Suu Kyi addresses UK Parliament, recalls Nehru
London: Seeking international help to re-establish democracy in Myanmar, democracy icon Aung San Suu Kyi on Thursday told British lawmakers that she looked forward to a time when her country's parliament would cherish freedom of speech as robustly as Westminster.
Addressing both houses of Parliament, the first honour accorded to a woman apart from the Queen in the Westminster hall's 900-year history Suu Kyi recalled the contribution of her father, Aung San, in drawing up Myanmar's first Constitution in 1947, and hoped she would be able to play as "practical" a role in re-establishing democracy as her father had.
As the gathering in the historic Westminster Hall gave her a prolonged ovation, speaker John Bercow described her as the "conscience of a country" and "heroine of humanity", who had stood up against the "cabal" ruling Myanmar.
Suu Kyi recalled in her 30-minute speech that Jawaharlal Nehru had given her father a British army coat to deal with Britain's cold weather before he left for London to discuss Myanmar's independence with Prime Minister Clement Atlee.
She also referred to the music of sitar maestro Ravi Shankar and Mozart as helping her to endure the years of house arrest, besides the radio broadcasts by the BBC and other international radio stations.
Suu Kyi repeated her "tributes" to Myanmar president Thein Sein for his sincerity and commitment to the process of reform, and said if the present opportunity to re-establish democracy were missed, "it will be several decades more" before such opportunity comes again.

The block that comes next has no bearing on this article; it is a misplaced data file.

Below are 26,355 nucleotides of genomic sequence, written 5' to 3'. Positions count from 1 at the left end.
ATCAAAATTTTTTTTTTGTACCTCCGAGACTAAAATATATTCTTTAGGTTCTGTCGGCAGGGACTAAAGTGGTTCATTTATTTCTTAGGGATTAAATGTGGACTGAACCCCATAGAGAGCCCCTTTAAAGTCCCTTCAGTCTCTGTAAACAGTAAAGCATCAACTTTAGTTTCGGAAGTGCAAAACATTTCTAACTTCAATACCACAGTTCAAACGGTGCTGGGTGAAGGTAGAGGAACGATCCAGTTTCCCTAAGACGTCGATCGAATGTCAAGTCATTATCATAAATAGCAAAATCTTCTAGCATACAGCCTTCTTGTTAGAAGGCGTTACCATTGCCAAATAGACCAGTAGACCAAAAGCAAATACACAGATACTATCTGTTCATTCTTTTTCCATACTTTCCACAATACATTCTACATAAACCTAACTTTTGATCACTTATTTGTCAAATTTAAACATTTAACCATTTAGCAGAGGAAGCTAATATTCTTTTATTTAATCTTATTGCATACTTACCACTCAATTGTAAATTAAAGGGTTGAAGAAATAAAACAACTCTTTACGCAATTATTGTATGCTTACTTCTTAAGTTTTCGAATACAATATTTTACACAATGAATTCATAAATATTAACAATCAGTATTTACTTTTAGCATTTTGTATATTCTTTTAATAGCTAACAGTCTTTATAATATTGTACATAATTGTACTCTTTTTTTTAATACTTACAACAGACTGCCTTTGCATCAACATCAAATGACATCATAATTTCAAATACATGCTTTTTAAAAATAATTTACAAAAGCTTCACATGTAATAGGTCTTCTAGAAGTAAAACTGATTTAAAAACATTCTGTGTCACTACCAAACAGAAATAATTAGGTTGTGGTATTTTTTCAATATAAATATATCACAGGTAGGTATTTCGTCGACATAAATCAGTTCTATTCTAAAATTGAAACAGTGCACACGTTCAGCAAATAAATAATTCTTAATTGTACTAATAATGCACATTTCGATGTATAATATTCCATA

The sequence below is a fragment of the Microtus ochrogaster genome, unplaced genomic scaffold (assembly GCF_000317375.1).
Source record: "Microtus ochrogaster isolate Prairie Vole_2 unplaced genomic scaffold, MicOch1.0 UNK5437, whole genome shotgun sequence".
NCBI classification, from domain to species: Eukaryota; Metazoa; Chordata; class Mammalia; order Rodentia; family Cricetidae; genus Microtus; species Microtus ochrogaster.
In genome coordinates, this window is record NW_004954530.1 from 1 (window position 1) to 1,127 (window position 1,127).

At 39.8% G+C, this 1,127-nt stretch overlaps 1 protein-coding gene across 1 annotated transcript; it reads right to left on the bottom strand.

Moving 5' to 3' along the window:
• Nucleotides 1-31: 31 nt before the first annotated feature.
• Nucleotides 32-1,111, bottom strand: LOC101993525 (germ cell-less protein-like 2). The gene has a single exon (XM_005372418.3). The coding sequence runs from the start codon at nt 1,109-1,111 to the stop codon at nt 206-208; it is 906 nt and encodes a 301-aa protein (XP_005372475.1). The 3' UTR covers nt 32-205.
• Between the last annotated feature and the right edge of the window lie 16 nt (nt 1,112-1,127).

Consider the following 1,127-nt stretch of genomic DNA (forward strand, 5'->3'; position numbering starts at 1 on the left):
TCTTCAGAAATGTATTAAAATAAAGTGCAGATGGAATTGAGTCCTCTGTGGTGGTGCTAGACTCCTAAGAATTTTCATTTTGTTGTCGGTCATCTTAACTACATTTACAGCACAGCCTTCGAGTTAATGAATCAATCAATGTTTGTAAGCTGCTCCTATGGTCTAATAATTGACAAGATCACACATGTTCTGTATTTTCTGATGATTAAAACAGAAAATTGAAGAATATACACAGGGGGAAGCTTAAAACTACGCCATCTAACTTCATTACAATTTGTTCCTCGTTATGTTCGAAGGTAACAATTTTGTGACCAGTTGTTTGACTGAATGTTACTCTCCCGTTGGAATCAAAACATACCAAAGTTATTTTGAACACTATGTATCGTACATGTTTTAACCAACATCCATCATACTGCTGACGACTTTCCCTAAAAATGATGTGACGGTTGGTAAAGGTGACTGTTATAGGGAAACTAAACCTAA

Earlier, speaking to newspersons after meeting Prime Minister David Cameron, Suu Kyi repeated her conciliatory approach towards the military regime by saying that "We don't want to be shackled by the past".
She said it was right for the British government to invite the Myanmar president who Cameron described as "sincere" in his efforts to continue reform in the trouble-torn country.
Suu Kyi said after meeting Cameron: "We have reached a stage where we face the most difficult challenges, more difficult than those in the past. Now will decide what will happen in 2015 (elections)".
She added: "Our need (for international help and support) now is greater than it has ever been".
Cameron recalled his meeting with Thein Sein during his visit to Myanmar in April, and said the British government had thought carefully before that visit, and also before extending an invitation to him to visit the UK.
"We want to achieve democracy; it is important to work with the regime. That is why we worked to suspend sanctions on the country, not lift them, and that is the right approach. Suu Kyi has been inspirational and an example to others in political selflessness".
Earlier, Suu Kyi met Prince Charles and the Duchess of Cornwall, and Foreign secretary William Hague, who described her as a "symbol of hope" for people striving for democracy.
Hague said after meeting Suu Kyi: "She is a symbol of hope to all those people around the world striving for democracy. The progress we have seen in Burma is testament to the bravery and vision shown by Aung San Suu Kyi and President Thein Sein".
He added: "They have embarked on a process of reform that could bring genuine democracy to Burma. The fact that Aung San Suu Kyi now feels able to leave Burma and return to the UK for the first time since 1988 is a signal to the world of how much the situation in Burma has changed".
Noting that Myanmar continued to "face many challenges, Hague said he discussed with Suu Kyi the UK's support for the reform process and desire to help the people of Burma achieve economic development, entrench the rule of law, build democratic institutions and end ethnic conflict".